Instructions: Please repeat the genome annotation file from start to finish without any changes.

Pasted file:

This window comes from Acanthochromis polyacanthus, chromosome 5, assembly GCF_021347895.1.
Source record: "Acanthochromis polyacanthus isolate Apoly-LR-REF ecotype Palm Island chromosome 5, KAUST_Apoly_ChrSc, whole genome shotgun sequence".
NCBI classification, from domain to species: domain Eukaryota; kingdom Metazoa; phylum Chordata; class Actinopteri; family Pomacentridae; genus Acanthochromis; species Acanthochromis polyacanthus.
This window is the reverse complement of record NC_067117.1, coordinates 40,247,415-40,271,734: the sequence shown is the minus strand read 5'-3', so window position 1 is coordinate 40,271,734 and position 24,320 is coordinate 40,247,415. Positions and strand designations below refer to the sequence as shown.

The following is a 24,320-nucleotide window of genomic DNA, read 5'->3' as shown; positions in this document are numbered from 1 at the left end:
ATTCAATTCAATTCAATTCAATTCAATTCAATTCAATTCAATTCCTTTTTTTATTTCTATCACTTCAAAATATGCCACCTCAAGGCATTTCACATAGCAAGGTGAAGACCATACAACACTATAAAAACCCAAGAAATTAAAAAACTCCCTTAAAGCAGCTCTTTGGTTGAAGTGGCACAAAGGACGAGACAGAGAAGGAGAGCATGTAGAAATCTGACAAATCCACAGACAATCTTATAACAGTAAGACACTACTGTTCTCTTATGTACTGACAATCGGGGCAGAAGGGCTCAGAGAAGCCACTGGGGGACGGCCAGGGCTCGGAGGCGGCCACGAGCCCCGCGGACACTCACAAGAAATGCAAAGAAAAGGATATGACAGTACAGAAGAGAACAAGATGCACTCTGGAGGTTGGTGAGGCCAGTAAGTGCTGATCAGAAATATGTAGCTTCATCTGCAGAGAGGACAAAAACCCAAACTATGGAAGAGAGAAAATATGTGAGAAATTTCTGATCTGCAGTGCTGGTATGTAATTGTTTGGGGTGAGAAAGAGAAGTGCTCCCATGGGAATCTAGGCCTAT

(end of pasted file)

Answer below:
This window comes from Acanthochromis polyacanthus, chromosome 5, assembly GCF_021347895.1.
Source record: "Acanthochromis polyacanthus isolate Apoly-LR-REF ecotype Palm Island chromosome 5, KAUST_Apoly_ChrSc, whole genome shotgun sequence".
NCBI classification, from domain to species: domain Eukaryota; kingdom Metazoa; phylum Chordata; class Actinopteri; family Pomacentridae; genus Acanthochromis; species Acanthochromis polyacanthus.
This window is the reverse complement of record NC_067117.1, coordinates 40,247,415-40,271,734: the sequence shown is the minus strand read 5'-3', so window position 1 is coordinate 40,271,734 and position 24,320 is coordinate 40,247,415. Positions and strand designations below refer to the sequence as shown.

The following is a 24,320-nucleotide window of genomic DNA, read 5'->3' as shown; positions in this document are numbered from 1 at the left end:
ATTCAATTCAATTCAATTCAATTCAATTCAATTCAATTCAATTCCTTTTTTTATTTCTATCACTTCAAAATATGCCACCTCAAGGCATTTCACATAGCAAGGTGAAGACCATACAACACTATAAAAACCCAAGAAATTAAAAAACTCCCTTAAAGCAGCTCTTTGGTTGAAGTGGCACAAAGGACGAGACAGAGAAGGAGAGCATGTAGAAATCTGACAAATCCACAGACAATCTTATAACAGTAAGACACTACTGTTCTCTTATGTACTGACAATCGGGGCAGAAGGGCTCAGAGAAGCCACTGGGGGACGGCCAGGGCTCGGAGGCGGCCACGAGCCCCGCGGACACTCACAAGAAATGCAAAGAAAAGGATATGACAGTACAGAAGAGAACAAGATGCACTCTGGAGGTTGGTGAGGCCAGTAAGTGCTGATCAGAAATATGTAGCTTCATCTGCAGAGAGGACAAAAACCCAAACTATGGAAGAGAGAAAATATGTGAGAAATTTCTGATCTGCAGTGCTGGTATGTAATTGTTTGGGGTGAGAAAGAGAAGTGCTCCCATGGGAATCTAGGCCTAT